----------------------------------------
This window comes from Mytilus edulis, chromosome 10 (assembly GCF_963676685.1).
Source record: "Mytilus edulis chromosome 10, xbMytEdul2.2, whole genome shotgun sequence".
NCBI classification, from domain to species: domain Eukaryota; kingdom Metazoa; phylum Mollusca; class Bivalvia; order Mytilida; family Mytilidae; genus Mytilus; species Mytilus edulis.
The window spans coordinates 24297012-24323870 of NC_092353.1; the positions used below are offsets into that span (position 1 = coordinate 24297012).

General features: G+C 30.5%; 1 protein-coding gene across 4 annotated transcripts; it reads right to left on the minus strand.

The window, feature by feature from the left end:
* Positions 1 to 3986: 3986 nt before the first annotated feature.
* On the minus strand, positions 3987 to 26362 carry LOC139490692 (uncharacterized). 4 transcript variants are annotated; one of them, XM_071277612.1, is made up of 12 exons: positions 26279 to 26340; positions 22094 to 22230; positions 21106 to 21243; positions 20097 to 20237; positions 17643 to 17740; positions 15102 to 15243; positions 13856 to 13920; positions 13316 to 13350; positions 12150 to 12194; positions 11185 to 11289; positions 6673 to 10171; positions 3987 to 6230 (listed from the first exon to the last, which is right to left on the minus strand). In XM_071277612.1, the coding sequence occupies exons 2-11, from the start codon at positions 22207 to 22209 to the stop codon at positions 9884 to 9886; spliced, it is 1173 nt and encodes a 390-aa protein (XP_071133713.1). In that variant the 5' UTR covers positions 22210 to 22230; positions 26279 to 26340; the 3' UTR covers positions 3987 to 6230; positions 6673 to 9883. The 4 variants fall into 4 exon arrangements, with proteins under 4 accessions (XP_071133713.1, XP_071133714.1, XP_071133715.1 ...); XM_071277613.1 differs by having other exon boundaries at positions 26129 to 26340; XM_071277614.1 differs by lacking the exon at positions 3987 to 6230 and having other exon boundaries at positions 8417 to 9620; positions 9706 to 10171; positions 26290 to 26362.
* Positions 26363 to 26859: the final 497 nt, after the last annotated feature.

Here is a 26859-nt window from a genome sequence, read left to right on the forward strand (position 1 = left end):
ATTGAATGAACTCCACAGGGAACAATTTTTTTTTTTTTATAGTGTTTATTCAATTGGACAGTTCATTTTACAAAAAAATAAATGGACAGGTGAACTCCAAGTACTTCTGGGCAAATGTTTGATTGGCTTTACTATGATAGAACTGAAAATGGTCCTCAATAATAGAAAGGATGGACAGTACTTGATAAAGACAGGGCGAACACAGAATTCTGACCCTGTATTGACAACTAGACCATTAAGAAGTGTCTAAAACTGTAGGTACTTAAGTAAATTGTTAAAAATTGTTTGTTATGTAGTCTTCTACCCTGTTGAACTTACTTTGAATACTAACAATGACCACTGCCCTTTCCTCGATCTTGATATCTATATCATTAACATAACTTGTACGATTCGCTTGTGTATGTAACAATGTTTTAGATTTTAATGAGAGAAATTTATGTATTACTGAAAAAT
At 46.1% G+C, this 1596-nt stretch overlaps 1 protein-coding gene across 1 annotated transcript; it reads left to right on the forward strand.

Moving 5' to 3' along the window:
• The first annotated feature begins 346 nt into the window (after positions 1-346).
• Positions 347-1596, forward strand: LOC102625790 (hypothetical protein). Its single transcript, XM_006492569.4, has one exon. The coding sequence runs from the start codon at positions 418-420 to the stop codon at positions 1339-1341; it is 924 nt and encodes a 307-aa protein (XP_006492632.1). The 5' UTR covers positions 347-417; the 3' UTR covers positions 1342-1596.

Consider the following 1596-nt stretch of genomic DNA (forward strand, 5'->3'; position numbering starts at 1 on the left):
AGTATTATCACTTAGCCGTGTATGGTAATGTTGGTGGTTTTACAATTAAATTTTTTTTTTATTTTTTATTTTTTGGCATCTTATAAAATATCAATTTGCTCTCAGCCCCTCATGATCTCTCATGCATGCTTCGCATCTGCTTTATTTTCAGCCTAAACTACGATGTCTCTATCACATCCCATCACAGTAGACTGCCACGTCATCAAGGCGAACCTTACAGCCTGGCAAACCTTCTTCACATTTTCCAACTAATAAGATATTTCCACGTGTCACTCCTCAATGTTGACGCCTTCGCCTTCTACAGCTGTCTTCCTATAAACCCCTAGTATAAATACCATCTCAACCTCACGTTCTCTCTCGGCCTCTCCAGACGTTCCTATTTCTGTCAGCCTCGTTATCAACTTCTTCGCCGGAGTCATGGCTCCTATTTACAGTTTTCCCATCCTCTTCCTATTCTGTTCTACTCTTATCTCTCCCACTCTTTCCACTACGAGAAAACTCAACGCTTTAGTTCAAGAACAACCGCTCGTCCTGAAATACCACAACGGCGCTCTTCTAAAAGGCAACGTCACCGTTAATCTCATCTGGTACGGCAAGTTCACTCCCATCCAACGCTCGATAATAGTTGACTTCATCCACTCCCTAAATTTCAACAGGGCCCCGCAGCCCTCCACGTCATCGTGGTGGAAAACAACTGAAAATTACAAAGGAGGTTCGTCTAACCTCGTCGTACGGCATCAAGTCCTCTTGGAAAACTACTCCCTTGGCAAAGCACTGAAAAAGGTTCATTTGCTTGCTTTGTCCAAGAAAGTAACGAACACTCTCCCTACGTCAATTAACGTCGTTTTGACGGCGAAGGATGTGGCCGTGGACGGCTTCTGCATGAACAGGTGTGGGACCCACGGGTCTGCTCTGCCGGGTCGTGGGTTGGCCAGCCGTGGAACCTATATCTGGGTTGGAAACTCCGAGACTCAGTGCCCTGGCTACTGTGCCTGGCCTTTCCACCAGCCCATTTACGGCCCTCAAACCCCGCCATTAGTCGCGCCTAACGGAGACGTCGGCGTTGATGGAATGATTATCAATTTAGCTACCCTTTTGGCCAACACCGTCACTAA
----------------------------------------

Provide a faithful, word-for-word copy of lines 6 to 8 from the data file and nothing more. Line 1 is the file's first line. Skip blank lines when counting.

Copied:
The window, feature by feature from the left end:
* Positions 1 to 3986: 3986 nt before the first annotated feature.
* On the minus strand, positions 3987 to 26362 carry LOC139490692 (uncharacterized). 4 transcript variants are annotated; one of them, XM_071277612.1, is made up of 12 exons: positions 26279 to 26340; positions 22094 to 22230; positions 21106 to 21243; positions 20097 to 20237; positions 17643 to 17740; positions 15102 to 15243; positions 13856 to 13920; positions 13316 to 13350; positions 12150 to 12194; positions 11185 to 11289; positions 6673 to 10171; positions 3987 to 6230 (listed from the first exon to the last, which is right to left on the minus strand). In XM_071277612.1, the coding sequence occupies exons 2-11, from the start codon at positions 22207 to 22209 to the stop codon at positions 9884 to 9886; spliced, it is 1173 nt and encodes a 390-aa protein (XP_071133713.1). In that variant the 5' UTR covers positions 22210 to 22230; positions 26279 to 26340; the 3' UTR covers positions 3987 to 6230; positions 6673 to 9883. The 4 variants fall into 4 exon arrangements, with proteins under 4 accessions (XP_071133713.1, XP_071133714.1, XP_071133715.1 ...); XM_071277613.1 differs by having other exon boundaries at positions 26129 to 26340; XM_071277614.1 differs by lacking the exon at positions 3987 to 6230 and having other exon boundaries at positions 8417 to 9620; positions 9706 to 10171; positions 26290 to 26362.